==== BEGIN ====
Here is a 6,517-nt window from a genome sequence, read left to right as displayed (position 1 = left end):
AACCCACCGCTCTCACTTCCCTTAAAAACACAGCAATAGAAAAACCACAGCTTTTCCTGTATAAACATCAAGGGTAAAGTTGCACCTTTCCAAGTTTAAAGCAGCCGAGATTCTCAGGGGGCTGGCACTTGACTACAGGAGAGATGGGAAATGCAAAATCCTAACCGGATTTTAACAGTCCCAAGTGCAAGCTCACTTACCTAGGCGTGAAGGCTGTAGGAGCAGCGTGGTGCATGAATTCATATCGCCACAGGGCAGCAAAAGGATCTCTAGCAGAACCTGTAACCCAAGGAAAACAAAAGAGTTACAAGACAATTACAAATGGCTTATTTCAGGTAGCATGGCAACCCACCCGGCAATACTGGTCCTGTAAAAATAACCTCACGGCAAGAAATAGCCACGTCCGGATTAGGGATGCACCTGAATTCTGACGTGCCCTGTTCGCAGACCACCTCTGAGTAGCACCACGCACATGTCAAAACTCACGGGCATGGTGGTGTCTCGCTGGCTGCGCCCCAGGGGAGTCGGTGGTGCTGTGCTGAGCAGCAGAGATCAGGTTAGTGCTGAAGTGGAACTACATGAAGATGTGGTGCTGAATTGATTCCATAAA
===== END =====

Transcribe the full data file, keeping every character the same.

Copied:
Here is a 6,517-nt window from a genome sequence, read left to right as displayed (position 1 = left end):
AACCCACCGCTCTCACTTCCCTTAAAAACACAGCAATAGAAAAACCACAGCTTTTCCTGTATAAACATCAAGGGTAAAGTTGCACCTTTCCAAGTTTAAAGCAGCCGAGATTCTCAGGGGGCTGGCACTTGACTACAGGAGAGATGGGAAATGCAAAATCCTAACCGGATTTTAACAGTCCCAAGTGCAAGCTCACTTACCTAGGCGTGAAGGCTGTAGGAGCAGCGTGGTGCATGAATTCATATCGCCACAGGGCAGCAAAAGGATCTCTAGCAGAACCTGTAACCCAAGGAAAACAAAAGAGTTACAAGACAATTACAAATGGCTTATTTCAGGTAGCATGGCAACCCACCCGGCAATACTGGTCCTGTAAAAATAACCTCACGGCAAGAAATAGCCACGTCCGGATTAGGGATGCACCTGAATTCTGACGTGCCCTGTTCGCAGACCACCTCTGAGTAGCACCACGCACATGTCAAAACTCACGGGCATGGTGGTGTCTCGCTGGCTGCGCCCCAGGGGAGTCGGTGGTGCTGTGCTGAGCAGCAGAGATCAGGTTAGTGCTGAAGTGGAACTACATGAAGATGTGGTGCTGAATTGATTCCATAAA